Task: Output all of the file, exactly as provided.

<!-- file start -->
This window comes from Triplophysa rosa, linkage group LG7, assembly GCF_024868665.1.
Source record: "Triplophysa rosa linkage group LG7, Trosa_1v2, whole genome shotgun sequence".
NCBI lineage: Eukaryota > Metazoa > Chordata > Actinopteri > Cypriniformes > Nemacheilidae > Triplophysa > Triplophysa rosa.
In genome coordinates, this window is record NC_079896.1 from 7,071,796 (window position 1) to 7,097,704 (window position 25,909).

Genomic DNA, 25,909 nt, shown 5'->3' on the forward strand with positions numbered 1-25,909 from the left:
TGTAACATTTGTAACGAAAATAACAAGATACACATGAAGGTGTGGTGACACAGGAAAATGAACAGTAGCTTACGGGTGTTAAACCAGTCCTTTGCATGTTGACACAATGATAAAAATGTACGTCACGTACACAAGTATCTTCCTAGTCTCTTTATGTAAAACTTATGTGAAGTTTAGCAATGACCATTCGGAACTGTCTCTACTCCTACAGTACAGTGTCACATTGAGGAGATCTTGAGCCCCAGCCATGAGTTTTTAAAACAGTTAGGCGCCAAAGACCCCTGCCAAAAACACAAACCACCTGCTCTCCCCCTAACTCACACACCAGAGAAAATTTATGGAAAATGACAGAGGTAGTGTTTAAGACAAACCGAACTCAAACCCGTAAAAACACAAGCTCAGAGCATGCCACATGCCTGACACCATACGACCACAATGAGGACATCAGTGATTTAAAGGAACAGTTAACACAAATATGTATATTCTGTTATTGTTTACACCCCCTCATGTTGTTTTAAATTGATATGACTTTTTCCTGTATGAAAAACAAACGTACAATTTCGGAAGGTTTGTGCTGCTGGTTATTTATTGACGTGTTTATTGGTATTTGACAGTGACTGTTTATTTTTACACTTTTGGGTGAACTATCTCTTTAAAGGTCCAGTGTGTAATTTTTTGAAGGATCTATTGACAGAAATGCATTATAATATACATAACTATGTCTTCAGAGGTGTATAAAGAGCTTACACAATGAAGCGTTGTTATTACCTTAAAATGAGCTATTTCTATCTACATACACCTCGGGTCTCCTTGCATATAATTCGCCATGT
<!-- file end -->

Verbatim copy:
This window comes from Triplophysa rosa, linkage group LG7, assembly GCF_024868665.1.
Source record: "Triplophysa rosa linkage group LG7, Trosa_1v2, whole genome shotgun sequence".
NCBI lineage: Eukaryota > Metazoa > Chordata > Actinopteri > Cypriniformes > Nemacheilidae > Triplophysa > Triplophysa rosa.
In genome coordinates, this window is record NC_079896.1 from 7,071,796 (window position 1) to 7,097,704 (window position 25,909).

Genomic DNA, 25,909 nt, shown 5'->3' on the forward strand with positions numbered 1-25,909 from the left:
TGTAACATTTGTAACGAAAATAACAAGATACACATGAAGGTGTGGTGACACAGGAAAATGAACAGTAGCTTACGGGTGTTAAACCAGTCCTTTGCATGTTGACACAATGATAAAAATGTACGTCACGTACACAAGTATCTTCCTAGTCTCTTTATGTAAAACTTATGTGAAGTTTAGCAATGACCATTCGGAACTGTCTCTACTCCTACAGTACAGTGTCACATTGAGGAGATCTTGAGCCCCAGCCATGAGTTTTTAAAACAGTTAGGCGCCAAAGACCCCTGCCAAAAACACAAACCACCTGCTCTCCCCCTAACTCACACACCAGAGAAAATTTATGGAAAATGACAGAGGTAGTGTTTAAGACAAACCGAACTCAAACCCGTAAAAACACAAGCTCAGAGCATGCCACATGCCTGACACCATACGACCACAATGAGGACATCAGTGATTTAAAGGAACAGTTAACACAAATATGTATATTCTGTTATTGTTTACACCCCCTCATGTTGTTTTAAATTGATATGACTTTTTCCTGTATGAAAAACAAACGTACAATTTCGGAAGGTTTGTGCTGCTGGTTATTTATTGACGTGTTTATTGGTATTTGACAGTGACTGTTTATTTTTACACTTTTGGGTGAACTATCTCTTTAAAGGTCCAGTGTGTAATTTTTTGAAGGATCTATTGACAGAAATGCATTATAATATACATAACTATGTCTTCAGAGGTGTATAAAGAGCTTACACAATGAAGCGTTGTTATTACCTTAAAATGAGCTATTTCTATCTACATACACCTCGGGTCTCCTTGCATATAATTCGCCATGT